Netanyahu, who subsequently met Obama (more on that in future posts), also praised Obama's speech and said he appreciated the fact that Obama reiterated his position that Iran must not be allowed to develop nuclear arms and that all options are on the table in this regard. Netanyahu also said:

"Perhaps more than anything I appreciate his statement that Israel must be able to defend itself against any threat".

However, some commentators have greeted Obama's speech with scepticism questioning his Administration's support of Israel in the past four years, and its policy on Iran, which appears to be operating on a different timeline to Israel.

Dan Senor, co-author of Start Up Nation, in the Wall Street Journal questioned the Obama Administration's support for Israel:

"It is true that there has been increased US funding for Israeli defense programs, the bulk of which comes from Mr. Obama maintaining a 10-year commitment made by President George W. Bush to Israel's government in 2007. But a key element of Israel's security is deterrence. That deterrence rests on many parts, including the perception among its adversaries that Israel will defend itself, and that if Israel must take action America will stand by Israel."

Senor goes on to list the various ways that the Obama Administration has undermined this deterrence capability.

Director of the Global Research in International Affairs (GLORIA) Center Barry Rubin also countered Obama's record of ‘achievement' regarding Israel and the Middle East, he notes:

"For example, on Iran there were his long attempts to court Iran and failure to support the opposition; his slowness on pushing forward sanctions; efforts to reduce congressional sanctions' proposals; and giving a free pass to Russia, China, and Turkey to break the sanctions... And then there's the history of the Israeli-Palestinian "peace process" policy that always gave the Palestinian Authority a pass and put the onus on Israel; all the events you know about; the dissing of Israeli Prime Minister Benjamin Netanyahu; the pressure on Israel to dismantle sanctions on the Hamas-ruled Gaza Strip, and so on. Finally, and most serious, is the policy toward revolutionary Islamists and their rule or takeover of Turkey, Egypt, Libya, and Tunisia."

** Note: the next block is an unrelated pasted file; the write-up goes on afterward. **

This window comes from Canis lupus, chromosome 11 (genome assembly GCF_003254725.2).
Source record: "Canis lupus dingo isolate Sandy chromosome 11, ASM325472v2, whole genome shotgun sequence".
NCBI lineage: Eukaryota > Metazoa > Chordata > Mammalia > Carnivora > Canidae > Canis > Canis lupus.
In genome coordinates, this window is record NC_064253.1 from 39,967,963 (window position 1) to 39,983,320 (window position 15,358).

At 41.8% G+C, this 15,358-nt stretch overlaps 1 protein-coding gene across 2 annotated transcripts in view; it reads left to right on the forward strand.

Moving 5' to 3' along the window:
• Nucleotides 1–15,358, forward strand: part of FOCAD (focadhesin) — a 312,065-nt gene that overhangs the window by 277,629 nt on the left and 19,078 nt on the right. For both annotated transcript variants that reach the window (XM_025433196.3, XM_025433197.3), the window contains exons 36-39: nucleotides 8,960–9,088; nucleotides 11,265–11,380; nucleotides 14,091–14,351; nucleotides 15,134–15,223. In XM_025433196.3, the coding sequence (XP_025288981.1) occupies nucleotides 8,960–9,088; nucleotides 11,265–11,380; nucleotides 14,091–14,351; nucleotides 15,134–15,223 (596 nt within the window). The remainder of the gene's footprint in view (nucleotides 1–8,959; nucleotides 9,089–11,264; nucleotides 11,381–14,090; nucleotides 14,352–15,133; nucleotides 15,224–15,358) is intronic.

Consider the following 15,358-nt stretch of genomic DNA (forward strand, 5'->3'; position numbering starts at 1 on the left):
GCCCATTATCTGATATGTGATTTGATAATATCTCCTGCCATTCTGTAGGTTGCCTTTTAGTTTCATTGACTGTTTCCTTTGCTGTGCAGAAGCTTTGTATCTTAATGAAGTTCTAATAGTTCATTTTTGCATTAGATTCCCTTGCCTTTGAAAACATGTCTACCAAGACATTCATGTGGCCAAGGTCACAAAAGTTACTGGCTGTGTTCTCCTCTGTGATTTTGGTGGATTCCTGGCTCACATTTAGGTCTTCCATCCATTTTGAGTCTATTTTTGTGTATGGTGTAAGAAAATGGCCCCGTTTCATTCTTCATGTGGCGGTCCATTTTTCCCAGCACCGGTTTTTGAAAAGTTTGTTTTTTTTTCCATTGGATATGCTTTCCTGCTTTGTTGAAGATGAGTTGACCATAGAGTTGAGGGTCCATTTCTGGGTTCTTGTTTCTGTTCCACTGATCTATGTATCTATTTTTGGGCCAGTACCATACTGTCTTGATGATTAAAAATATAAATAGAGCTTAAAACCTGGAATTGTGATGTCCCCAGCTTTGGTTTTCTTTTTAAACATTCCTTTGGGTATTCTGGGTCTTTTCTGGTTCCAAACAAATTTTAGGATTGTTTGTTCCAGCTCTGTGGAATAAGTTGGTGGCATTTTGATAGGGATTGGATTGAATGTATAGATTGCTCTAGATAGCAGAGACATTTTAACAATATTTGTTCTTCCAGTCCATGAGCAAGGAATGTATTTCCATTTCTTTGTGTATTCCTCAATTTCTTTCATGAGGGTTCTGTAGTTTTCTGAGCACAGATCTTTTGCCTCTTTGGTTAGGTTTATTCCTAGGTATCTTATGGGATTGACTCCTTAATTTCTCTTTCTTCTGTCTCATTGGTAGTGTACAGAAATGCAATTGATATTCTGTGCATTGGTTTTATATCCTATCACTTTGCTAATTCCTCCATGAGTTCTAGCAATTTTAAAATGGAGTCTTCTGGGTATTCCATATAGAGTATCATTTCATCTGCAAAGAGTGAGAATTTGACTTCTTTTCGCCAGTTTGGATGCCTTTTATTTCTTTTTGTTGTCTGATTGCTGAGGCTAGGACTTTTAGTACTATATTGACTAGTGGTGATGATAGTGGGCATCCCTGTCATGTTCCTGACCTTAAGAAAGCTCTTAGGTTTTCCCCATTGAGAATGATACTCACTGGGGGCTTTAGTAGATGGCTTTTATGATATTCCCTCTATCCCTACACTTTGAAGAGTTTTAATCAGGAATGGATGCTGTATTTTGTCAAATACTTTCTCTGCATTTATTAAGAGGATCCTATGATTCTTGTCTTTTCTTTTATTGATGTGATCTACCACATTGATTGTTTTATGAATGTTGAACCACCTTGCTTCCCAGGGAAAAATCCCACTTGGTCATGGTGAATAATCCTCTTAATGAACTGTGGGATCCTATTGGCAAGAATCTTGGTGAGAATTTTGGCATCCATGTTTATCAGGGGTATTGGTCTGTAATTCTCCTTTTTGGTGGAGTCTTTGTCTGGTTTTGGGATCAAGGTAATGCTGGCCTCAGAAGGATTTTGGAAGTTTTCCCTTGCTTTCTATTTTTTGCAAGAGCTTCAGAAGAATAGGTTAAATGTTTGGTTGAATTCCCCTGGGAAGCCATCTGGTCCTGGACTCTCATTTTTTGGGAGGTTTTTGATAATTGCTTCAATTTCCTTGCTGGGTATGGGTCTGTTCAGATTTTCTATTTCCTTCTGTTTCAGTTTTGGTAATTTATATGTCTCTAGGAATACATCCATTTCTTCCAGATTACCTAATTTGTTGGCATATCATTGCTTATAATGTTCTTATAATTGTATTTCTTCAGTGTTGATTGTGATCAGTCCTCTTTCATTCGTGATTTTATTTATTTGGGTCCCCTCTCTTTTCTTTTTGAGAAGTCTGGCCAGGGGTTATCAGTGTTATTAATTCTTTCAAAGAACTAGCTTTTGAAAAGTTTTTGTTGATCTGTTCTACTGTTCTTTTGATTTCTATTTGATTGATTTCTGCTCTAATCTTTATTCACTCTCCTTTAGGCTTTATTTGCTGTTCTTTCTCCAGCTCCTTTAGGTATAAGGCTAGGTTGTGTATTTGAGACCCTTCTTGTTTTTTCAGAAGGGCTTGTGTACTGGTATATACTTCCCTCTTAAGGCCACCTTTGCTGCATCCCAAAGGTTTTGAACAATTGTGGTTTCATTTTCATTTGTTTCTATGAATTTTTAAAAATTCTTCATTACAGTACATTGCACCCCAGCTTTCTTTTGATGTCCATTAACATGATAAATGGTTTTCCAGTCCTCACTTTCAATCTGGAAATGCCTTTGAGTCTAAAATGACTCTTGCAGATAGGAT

Washington Post blogger Jennifer Rubin commented that Obama's AIPAC speech highlighted the differences between US and Israeli policy on Iran:

"...Obama repeatedly talked about not letting Iran get its hands on a nuclear weapon. This is not how Israel sees things. The Jewish state is determined not to permit Iran to get a nuclear weapons capability. Israel can't wait for Iran to actually get a bomb...

But of course the real issues remain: 1) There is no evidence the Iran nuclear program has slowed because of sanctions (the reverse is true); 2) He actually seems to believe diplomacy is the only way to solve the Iranian threat; and 3) The timetable for sanctions and diplomacy to "work" will soon stretch beyond the time by which Israel must act in its own defense, leaving it dependent on U.S. action."